Sketching After we have the idea written down we move onto the first step of the design stage. At this stage we will start to get some shapes on paper to start thinking about how the product might look. At this point we want to keep as many options open as we can, as we want to be able to choose from a variety of different designs. This way you can look past the minor details and choose the best option from the different concepts.
Trial models Sometimes we will be able to start the CAD model right away (a CAD model stands for Computer Aided Design, which is a computerised model in 3D we can easily adjust until it is right). Other times we will need to test a functionality of a product so a physical trial model can be built to test certain features. For instance to test the time a heating element will take to heat up something, or how long a battery will last in real life. Clay or foam models can be a great help also if shape is an important factor in the design.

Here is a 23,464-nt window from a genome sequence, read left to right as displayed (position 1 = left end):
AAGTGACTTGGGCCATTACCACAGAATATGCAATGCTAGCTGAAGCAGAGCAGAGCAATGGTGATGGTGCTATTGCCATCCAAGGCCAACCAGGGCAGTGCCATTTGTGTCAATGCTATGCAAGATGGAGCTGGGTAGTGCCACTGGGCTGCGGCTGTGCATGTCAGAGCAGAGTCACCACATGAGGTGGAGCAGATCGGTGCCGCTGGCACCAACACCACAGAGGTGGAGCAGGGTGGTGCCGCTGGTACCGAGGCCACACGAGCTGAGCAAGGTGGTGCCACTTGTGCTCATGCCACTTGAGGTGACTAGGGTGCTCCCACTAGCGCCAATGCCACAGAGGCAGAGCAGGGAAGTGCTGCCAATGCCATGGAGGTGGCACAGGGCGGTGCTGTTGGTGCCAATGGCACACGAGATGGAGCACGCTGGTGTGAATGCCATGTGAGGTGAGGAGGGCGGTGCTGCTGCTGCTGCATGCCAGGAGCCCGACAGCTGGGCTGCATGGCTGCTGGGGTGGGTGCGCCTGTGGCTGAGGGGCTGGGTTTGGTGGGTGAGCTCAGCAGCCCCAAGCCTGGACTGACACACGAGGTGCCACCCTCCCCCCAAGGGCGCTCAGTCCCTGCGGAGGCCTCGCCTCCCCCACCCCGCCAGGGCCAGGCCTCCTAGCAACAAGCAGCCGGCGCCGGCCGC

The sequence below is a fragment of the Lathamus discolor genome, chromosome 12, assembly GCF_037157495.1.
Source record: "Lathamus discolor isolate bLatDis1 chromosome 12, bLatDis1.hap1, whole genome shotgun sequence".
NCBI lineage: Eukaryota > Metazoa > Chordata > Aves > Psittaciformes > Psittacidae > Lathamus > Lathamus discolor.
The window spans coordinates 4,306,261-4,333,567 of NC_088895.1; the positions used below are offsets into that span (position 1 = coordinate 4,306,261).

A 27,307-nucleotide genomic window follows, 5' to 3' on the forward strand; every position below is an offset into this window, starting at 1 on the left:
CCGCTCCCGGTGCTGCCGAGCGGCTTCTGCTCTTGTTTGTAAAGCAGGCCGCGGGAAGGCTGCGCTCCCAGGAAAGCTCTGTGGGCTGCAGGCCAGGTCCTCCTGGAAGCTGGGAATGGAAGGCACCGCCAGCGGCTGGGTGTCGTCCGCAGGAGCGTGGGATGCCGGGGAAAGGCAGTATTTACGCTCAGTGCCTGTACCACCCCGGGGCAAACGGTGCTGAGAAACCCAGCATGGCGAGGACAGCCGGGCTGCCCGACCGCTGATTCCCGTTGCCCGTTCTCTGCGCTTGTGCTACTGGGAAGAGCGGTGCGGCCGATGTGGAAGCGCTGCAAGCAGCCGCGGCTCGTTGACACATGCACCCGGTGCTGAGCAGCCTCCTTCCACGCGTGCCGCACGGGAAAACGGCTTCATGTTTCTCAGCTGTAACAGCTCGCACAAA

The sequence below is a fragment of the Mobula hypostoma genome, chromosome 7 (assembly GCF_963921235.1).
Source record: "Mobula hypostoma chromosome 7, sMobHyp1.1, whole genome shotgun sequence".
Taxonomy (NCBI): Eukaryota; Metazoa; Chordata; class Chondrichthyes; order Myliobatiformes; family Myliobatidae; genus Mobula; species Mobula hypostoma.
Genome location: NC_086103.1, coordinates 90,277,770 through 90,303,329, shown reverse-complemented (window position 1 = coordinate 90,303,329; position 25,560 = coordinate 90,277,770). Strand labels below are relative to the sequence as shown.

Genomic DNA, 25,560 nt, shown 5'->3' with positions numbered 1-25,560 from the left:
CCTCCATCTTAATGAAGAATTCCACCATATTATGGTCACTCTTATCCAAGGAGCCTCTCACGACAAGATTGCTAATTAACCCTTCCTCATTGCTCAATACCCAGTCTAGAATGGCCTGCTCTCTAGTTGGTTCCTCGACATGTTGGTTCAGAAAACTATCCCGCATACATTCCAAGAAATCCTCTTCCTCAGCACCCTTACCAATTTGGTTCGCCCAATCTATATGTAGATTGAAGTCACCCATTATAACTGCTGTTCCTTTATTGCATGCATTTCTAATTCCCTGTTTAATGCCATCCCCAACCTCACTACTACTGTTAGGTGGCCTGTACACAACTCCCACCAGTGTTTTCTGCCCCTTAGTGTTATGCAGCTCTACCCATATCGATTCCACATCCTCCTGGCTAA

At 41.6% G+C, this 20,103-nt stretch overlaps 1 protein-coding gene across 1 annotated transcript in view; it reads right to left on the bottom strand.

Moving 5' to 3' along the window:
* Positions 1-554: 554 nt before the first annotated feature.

Competitive product analysis For some designs it is worthwhile to buy a product of a competitor’s to pull apart and see which details are working the way they should and which details we can improve on with our own product. There is always a great deal to learn from other existing products, as it will help to evolve your product quicker, continuing from other products errors.
Conclusion All steps in this phase come down to the same thing. You want to explore your idea in the broad sense to assess all options. Danger in this phase is that people are inclined to go into too much depth of one option too quickly, without exploring other, perhaps better options. Extra time invested in this stage will often save time further down the process, as a broad exploration in this phase will eliminate the need to go back to the drawing board at a later stage.